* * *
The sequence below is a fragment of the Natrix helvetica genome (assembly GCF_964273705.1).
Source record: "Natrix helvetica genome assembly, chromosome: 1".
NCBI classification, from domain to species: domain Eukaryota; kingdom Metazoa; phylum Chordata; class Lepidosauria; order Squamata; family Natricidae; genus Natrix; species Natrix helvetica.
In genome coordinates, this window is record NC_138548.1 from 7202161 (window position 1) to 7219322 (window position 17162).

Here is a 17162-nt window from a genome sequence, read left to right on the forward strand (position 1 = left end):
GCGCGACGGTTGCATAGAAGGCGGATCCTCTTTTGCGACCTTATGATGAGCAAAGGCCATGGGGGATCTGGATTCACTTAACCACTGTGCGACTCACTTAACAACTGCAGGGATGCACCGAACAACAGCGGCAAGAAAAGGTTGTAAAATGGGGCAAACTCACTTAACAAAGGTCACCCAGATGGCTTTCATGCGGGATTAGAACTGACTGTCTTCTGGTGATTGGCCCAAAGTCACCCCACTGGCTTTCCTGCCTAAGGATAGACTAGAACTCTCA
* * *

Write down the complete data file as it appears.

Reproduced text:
The sequence below is a fragment of the Natrix helvetica genome (assembly GCF_964273705.1).
Source record: "Natrix helvetica genome assembly, chromosome: 1".
NCBI classification, from domain to species: domain Eukaryota; kingdom Metazoa; phylum Chordata; class Lepidosauria; order Squamata; family Natricidae; genus Natrix; species Natrix helvetica.
In genome coordinates, this window is record NC_138548.1 from 7202161 (window position 1) to 7219322 (window position 17162).

Here is a 17162-nt window from a genome sequence, read left to right on the forward strand (position 1 = left end):
GCGCGACGGTTGCATAGAAGGCGGATCCTCTTTTGCGACCTTATGATGAGCAAAGGCCATGGGGGATCTGGATTCACTTAACCACTGTGCGACTCACTTAACAACTGCAGGGATGCACCGAACAACAGCGGCAAGAAAAGGTTGTAAAATGGGGCAAACTCACTTAACAAAGGTCACCCAGATGGCTTTCATGCGGGATTAGAACTGACTGTCTTCTGGTGATTGGCCCAAAGTCACCCCACTGGCTTTCCTGCCTAAGGATAGACTAGAACTCTCA